Crops Analysis (VIP) -- April 2, 2013

April 2, 2013 09:55 AM
 

Corn

Price action: Corn futures saw two-sided trade today and ended narrowly mixed for the day.

Fundamental analysis: Corn futures enjoyed some corrective short-covering today as traders opted to take a step back and gauge whether prices have dipped far enough to spur fresh demand. Firmer Gulf basis levels for near-term delivery this morning and talk Asian feed buyers are upping their purchases indicates the price break may have been enough to bring end-users back to the table. Nevertheless, funds sold another 6,000 contracts (30 million bu.) of corn today, which capped the upside.

While corn plantings are expected to be the highest since 1936 this growing season, persistent chilly temps and areas of drought across the Corn Belt mean a bumper crop that is needed to ease the supply situation is by no means a "sure thing." As a result, selling interest was limited in new-crop futures today.

Technical analysis: May corn futures hit a new multi-month low of $6.34 today. The contract did settle well off this new level of support, however. May corn futures have a long ways to go to challenge near-term resistance that is layered from the January low around $6.78 1/2 that coincides with the bottom of the April 1 downside gap, to the top of this gap at $6.95 1/4.

Hedgers: 100% sold on 2012-crop in the cash market. 10% of expected 2013-crop production is sold via cash forward contract for harvest delivery.

Cash-only marketers: 75% sold on 2012-crop production. 10% of expected 2013-crop production is sold via cash forward contract for harvest delivery.

 

 

Soybeans

Price action: Soybean futures settled mixed, with old-crop contracts 1 1/2 to 3 1/4 cents higher and new-crop contracts mostly 1 3/4 to 4 cents lower.

Fundamental analysis: Soybean futures were solidly higher through the overnight hours amid corrective short-covering. But buying interest faded around the start of pit trade as soyoil and corn weakened, and the market favored the downside until some corrective buying resurfaced late. The lack of committed buying interest today signals the upside is limited to corrective buying unless bullish news surfaces.

New-crop contracts ended mostly lower and are threatening to break key support amid expectations production will increase this year. While USDA's survey work indicated producers plan to seed slightly fewer acres to soybeans, there's a general belief planted soybean acreage will increase from year-ago.

Technical analysis: Key support for November soybean is the February low at $12.47 1/4. The contract traded below that level today, but rebounded to close just above it. A close below this support would open downside risk to at least $12.25 1/4.

Hedgers: 100% sold on 2012-crop in the cash market. 10% of expected 2013-crop production is sold via cash forward contract for harvest delivery.

Cash-only marketers: 75% sold on 2012-crop production. 10% of expected 2013-crop production is sold via cash forward contract for harvest delivery.

 

 

Wheat

Price action: Chicago wheat futures ended roughly 6 to 18 cents higher, Kansas City wheat mostly 7 to 14 cents higher and Minneapolis wheat mostly 5 to 10 cents higher.

Fundamental analysis: Wheat futures were primarily supported by short-covering today amid ideas sharp price pressure the past two sessions was overdone. But buying interest was held in check as corn softened after earlier corrective gains and the U.S. dollar index was firmer. A lack of fresh export demand news despite the recent sharp price break also has traders wondering if it will take even steeper price declines before end-users actively book supplies.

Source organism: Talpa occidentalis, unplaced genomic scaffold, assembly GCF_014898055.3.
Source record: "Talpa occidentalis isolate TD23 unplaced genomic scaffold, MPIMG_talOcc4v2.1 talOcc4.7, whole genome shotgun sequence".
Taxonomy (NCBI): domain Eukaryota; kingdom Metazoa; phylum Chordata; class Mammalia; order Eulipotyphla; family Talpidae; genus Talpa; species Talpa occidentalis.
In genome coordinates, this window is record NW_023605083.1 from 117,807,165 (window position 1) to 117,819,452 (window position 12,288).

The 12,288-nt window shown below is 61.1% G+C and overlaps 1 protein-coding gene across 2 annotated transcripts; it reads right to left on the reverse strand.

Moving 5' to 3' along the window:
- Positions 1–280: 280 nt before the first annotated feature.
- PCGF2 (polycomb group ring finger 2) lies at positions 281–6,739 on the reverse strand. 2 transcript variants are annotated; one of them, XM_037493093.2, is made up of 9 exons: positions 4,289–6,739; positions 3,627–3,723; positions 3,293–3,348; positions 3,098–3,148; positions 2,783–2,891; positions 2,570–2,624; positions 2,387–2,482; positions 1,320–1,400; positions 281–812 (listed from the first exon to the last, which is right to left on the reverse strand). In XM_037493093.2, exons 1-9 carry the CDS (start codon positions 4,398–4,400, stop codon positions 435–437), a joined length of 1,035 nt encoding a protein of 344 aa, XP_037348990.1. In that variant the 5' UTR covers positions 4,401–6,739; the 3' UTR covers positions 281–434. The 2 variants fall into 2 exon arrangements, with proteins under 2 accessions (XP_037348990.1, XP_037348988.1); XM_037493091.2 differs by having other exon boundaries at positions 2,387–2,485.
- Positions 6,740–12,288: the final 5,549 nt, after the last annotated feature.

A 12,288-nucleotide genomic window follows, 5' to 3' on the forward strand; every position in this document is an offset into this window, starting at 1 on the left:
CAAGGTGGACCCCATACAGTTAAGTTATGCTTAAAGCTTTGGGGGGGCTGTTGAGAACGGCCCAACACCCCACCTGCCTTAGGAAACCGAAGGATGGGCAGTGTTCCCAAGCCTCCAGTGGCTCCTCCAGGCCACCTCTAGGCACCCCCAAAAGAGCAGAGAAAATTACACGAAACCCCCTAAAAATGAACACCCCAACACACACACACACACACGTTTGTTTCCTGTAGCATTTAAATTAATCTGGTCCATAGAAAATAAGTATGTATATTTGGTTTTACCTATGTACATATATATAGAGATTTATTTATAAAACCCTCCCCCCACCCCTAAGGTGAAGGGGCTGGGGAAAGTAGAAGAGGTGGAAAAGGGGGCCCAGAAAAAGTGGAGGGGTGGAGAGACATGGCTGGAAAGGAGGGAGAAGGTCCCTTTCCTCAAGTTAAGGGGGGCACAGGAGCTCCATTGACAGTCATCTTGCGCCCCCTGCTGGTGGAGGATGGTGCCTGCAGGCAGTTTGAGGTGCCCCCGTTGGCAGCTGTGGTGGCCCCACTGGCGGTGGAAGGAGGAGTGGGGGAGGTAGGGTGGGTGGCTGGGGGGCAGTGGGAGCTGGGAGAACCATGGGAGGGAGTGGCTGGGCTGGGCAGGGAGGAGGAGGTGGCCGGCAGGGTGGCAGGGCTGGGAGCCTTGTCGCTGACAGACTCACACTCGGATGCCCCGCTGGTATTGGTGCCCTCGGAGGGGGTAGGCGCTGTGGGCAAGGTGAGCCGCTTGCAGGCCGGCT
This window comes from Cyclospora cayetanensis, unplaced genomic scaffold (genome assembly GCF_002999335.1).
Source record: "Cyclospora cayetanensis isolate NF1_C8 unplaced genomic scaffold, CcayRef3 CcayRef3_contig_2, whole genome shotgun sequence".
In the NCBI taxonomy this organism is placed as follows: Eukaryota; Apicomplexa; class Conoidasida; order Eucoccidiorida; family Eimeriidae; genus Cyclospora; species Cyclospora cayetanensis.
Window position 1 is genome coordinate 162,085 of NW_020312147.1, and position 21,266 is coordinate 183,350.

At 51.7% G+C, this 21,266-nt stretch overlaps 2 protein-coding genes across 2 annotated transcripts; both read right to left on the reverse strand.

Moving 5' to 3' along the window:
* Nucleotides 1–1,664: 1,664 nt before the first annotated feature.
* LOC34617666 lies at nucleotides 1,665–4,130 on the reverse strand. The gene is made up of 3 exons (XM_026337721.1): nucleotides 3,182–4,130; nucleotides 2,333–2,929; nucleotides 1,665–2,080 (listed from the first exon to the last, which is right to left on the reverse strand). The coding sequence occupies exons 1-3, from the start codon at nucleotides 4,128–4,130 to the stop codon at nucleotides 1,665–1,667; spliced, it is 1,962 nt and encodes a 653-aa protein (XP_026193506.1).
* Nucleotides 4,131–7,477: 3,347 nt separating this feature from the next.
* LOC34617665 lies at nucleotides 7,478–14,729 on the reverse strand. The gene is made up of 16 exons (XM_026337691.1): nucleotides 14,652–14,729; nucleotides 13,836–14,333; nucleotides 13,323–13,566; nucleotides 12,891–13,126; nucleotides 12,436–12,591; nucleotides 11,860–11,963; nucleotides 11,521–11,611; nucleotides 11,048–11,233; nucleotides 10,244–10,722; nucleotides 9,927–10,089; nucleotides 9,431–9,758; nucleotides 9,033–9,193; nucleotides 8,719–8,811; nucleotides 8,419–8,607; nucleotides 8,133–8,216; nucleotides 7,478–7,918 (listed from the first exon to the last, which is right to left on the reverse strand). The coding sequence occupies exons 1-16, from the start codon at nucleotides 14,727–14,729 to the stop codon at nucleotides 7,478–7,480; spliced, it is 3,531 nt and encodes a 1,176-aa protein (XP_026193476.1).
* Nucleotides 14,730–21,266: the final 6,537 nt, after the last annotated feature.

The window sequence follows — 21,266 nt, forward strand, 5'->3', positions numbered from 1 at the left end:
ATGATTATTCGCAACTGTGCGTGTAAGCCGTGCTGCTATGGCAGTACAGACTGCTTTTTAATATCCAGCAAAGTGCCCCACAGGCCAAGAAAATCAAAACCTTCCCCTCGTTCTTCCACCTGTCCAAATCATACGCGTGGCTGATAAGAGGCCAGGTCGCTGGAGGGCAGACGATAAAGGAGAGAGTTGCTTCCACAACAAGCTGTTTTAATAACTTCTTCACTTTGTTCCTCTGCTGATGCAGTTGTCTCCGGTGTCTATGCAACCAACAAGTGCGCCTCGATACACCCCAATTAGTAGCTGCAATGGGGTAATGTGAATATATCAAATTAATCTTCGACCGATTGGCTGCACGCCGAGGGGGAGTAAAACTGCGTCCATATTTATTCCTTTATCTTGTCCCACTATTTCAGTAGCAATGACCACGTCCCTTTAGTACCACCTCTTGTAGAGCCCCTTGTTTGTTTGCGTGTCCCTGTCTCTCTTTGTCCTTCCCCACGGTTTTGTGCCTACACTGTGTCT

The initial winter wheat crop ratings of the spring when plugged into our weighted Crop Condition Index showed both the HRW and SRW crops deteriorated over winter, which was also mildly supportive today. But heavy rains in parts of the Plains today limited this support.

Talk China may turn to U.S. HRS supplies due to quality/performance concerns with Canadian spring wheat was supportive for Minneapolis futures today, which allowed that market to lead gains for much of the day.

Technical analysis: After two days of sharp price pressure, July Chicago wheat futures could only muster a modest inside day up. To give the first clue a low may be in the works, the contract must close back above the March low at $6.86.

Hedgers: 75% sold on 2012-crop in the cash market. No 2013-crop sales advised yet.

Cash-only marketers: 75% of 2012-crop is sold. No 2013-crop sales advised yet.

 

 

Cotton

Price action: Cotton futures traded in a wide range today and ended in the upper half of it with gains of 61 to 150 points. Nearby contracts led to the upside.

Fundamental analysis: Bulls had the upper hand in the cotton market today as traders remain concerned about expectations for cotton plantings to decline notably from last year. Next week, USDA will issue its first report on planting progress.

Ongoing export demand strength in spite of lofty prices is also an underlying source of support. China remains the key to global cotton trade.

Technical analysis: Traders remain watchful for a top in cotton as the market as volatility has increased as futures consolidate. Near-term support for May cotton futures is the March low of 86.12 cents, followed by the 38% retracement of the November to March rally at 85.20 cents. The psychological 90.00-cent area marks resistance.

Hedgers: 100% sold on old-crop in the cash market. 25% of expected 2013-crop production is sold via cash forward contract for harvest delivery.

Cash-only marketers: 85% sold on old-crop. 25% of expected 2013-crop production is sold via cash forward contract for harvest delivery.

 

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